During my current visit to Australia, I had a chance to discuss challenges facing Australia as the country re-focused on the direct defence of Australia.
And such a shift clearly raises questions of shaping forces to defend the perimeter of defence for Australia as well re-shaping the force for this core mission.
I had a chance to discuss these challenges with my colleague John Conway, Managing Director of Felix Defence and a Research Fellow at the Williams Foundation. As the ADF moves forward, Conway has underscored the “triangle of tradeoffs” for development of the force, namely, lethality, survivability, and affordability. It is not about investing in balanced force development for its own sake; rather investments need to be directed to those elements of the ADF which can deliver lethality and survivability at the most affordable cost.
For a distributed but forward operating force this requires sustainability and an increased focus on mission rehearsal.
We focused the discussion on the challenges of enhanced investment in survivability pressuring investments in the lethality of the force, and the overall challenge of affordability due to the general global economic situation affecting the liberal democracies.
This is how Conway put it: “I think we’re seeing now an increasing number of unknowns, particularly regarding the business and economics of defence, not just in Australia, but globally, where the impact of a potentially deep-seated recession across all of the Western nations is underway.
“A number of risks – supply chain shortfalls, exchange rate fluctuations, fuel costs and others –translate into higher costs, in particular for sustainment. And while the general metrics for measuring defence budgets is a percentage of GDP, and with GDP shrinking, then obviously a % of GDP yields less money for defence.
“There’s a clear limit to that overall bucket of money available. And if through the global economic situation, we have to spend proportionately much more of our money on sustainment and training, and in the re-posturing of our force such as with regard to basing and mobility, it leaves less money available to acquire new technology and the new platforms which are necessary to give us a lethality edge.
“What we are going to see across all Western defence forces for the foreseeable future is increasing costs through sustainment and force development. This means that less money will be available to buy the new technology and the platforms that the Services require in an environment where the threat is dictating a change in our force structure.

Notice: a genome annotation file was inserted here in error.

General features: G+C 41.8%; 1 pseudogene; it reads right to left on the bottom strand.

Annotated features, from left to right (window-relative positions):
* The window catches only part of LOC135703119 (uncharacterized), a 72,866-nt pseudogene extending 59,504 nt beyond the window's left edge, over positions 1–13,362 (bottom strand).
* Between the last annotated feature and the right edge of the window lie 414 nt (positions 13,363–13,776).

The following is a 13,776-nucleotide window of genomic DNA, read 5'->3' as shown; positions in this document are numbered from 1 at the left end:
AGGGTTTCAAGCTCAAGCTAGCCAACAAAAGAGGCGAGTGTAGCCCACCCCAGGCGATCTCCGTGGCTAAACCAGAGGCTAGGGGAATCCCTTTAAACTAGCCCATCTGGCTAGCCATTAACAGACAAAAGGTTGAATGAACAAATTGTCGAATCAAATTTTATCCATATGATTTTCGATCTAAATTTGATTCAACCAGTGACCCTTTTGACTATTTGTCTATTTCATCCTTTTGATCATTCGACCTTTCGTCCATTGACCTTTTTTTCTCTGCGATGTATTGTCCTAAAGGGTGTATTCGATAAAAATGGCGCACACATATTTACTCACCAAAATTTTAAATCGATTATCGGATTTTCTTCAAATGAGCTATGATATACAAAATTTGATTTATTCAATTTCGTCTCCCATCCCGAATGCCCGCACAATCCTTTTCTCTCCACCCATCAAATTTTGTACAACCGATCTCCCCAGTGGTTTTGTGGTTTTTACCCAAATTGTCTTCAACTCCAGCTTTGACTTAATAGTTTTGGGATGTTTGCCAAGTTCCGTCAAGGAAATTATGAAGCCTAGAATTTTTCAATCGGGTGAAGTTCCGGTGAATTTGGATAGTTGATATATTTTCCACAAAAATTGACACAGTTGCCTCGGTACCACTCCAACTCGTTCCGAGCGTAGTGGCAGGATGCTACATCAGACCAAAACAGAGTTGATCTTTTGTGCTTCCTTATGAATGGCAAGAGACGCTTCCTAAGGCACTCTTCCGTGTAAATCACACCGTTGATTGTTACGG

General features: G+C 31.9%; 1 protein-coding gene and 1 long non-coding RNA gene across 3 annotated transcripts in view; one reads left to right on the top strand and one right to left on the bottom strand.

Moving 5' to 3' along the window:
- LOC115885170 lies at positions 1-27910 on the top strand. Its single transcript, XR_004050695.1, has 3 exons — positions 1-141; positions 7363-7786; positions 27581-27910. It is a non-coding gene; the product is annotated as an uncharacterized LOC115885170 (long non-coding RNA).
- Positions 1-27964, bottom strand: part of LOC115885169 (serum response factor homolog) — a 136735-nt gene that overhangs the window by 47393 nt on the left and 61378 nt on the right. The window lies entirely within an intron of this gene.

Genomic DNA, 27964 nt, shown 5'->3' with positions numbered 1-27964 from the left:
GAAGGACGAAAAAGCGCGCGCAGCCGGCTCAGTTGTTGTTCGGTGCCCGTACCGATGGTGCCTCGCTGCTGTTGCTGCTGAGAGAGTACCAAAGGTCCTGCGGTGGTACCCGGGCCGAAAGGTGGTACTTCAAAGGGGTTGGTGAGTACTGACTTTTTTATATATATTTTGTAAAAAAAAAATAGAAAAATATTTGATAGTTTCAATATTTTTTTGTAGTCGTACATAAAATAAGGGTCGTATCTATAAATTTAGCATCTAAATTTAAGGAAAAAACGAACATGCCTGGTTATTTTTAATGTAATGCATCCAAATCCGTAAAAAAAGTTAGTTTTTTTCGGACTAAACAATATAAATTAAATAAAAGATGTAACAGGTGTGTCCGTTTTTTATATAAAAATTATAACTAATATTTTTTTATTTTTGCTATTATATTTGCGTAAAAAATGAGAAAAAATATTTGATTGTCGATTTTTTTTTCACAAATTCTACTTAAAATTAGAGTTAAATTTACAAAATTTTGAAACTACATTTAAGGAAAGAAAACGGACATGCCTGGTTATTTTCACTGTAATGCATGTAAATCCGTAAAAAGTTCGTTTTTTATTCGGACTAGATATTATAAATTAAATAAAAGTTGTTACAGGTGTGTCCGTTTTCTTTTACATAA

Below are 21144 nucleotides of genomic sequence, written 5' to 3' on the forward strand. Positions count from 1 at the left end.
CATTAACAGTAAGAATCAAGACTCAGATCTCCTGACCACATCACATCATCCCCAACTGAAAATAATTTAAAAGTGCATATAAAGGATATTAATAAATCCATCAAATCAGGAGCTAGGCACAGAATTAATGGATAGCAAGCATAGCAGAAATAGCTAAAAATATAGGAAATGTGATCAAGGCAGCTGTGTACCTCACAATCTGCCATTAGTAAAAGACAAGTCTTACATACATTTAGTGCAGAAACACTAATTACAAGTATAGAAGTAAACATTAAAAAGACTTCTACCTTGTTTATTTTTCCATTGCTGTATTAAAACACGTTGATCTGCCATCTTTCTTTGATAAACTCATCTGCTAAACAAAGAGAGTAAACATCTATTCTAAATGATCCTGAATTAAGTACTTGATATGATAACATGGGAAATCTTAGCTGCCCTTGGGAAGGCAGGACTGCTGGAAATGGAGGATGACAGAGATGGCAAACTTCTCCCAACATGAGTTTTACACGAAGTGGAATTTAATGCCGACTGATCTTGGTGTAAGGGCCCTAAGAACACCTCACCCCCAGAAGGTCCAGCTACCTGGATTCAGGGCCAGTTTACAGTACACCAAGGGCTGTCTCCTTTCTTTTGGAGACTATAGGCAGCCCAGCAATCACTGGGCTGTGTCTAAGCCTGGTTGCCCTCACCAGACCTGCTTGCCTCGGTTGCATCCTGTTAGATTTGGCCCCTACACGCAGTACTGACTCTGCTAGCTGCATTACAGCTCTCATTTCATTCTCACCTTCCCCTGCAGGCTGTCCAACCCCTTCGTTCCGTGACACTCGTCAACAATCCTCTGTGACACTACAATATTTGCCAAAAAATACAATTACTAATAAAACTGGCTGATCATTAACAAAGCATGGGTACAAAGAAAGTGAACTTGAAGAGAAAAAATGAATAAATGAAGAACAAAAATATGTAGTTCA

“With the money getting tighter and at the same time the threat becoming more demanding, it will be much harder for the ADF to do the things that government might want us to do. One obvious area of investment over and above new platforms is therefore training or more specifically mission rehearsal.
“Increasing capability by investing in training systems through existing sustainment contracts would be a great quick way of improving both survivability and lethality.”
Conway also argued for the importance for the business sector, and not just those labelled defence companies, to work new relationships with government to be able to deliver the right capabilities for an affordable cost and part of an overall national effort for enhanced national resilience in the region especially for force posture initiatives.
This is how he put it: “We need to find innovative ways of bringing money into defence and ways to bring a wider range of industry into the broader social and national defence enterprise so that we can continue to invest in new technology as well as the sustainment systems.
“The pandemic plus the knock-on consequences of Ukraine are driving significant pressures in in how we do defence and fund defence. The way the trends are going at the moment with affordability and survivability, they are not acting in our favor. They’re working against us”
Conway underscored that notably in the basing, sustainment and stockpiling of capabilities areas, there was a clear need to rethink the template of how defence forces are supported and funded.
At the September 28, 2022 Williams Foundation Dr. Alan Dupont talked about the potential of Public-Private Partnerships as an alternative means of funding defence.
This is an approach which Conway underscored as an important one going forward.
H underscored: “How do we incentivize defence industry to come up with smart answers especially regarding force posture changes? Because they’ve historically been excellent at responding to market conditions to innovate and to make things happen.
“There’s a responsibility on defence industry shoulders now to get out front of the problem and start coming up with ideas rather than simply saying, we need to buy more of something, and we need to buy a depot to store it in.
“There have to be a smarter way of doing that, which incentivizes industry, but at the same time provides defence with the mission assurance it requires from its supply chains. And we need to unlock market power in another sense, namely allowing companies coming from outside of traditional defence background to bring in new ideas about the development of our critical supply chains, through trusted partnerships rather than simply relying on legacy global supply chains.
“We need to start looking outside of defence for new ideas and be more welcoming of new partnerships to deliver the sustainment enterprise we need. We need to break outside our bubble and stop trying to sort the problem out from a narrowly defined legacy defence family.
“In spite of the deep challenges, we need to have a winning mindset.
“Part of achieving this result is that we need to unlock the power of the private sector and be more open minded about how we manage risk within defence.”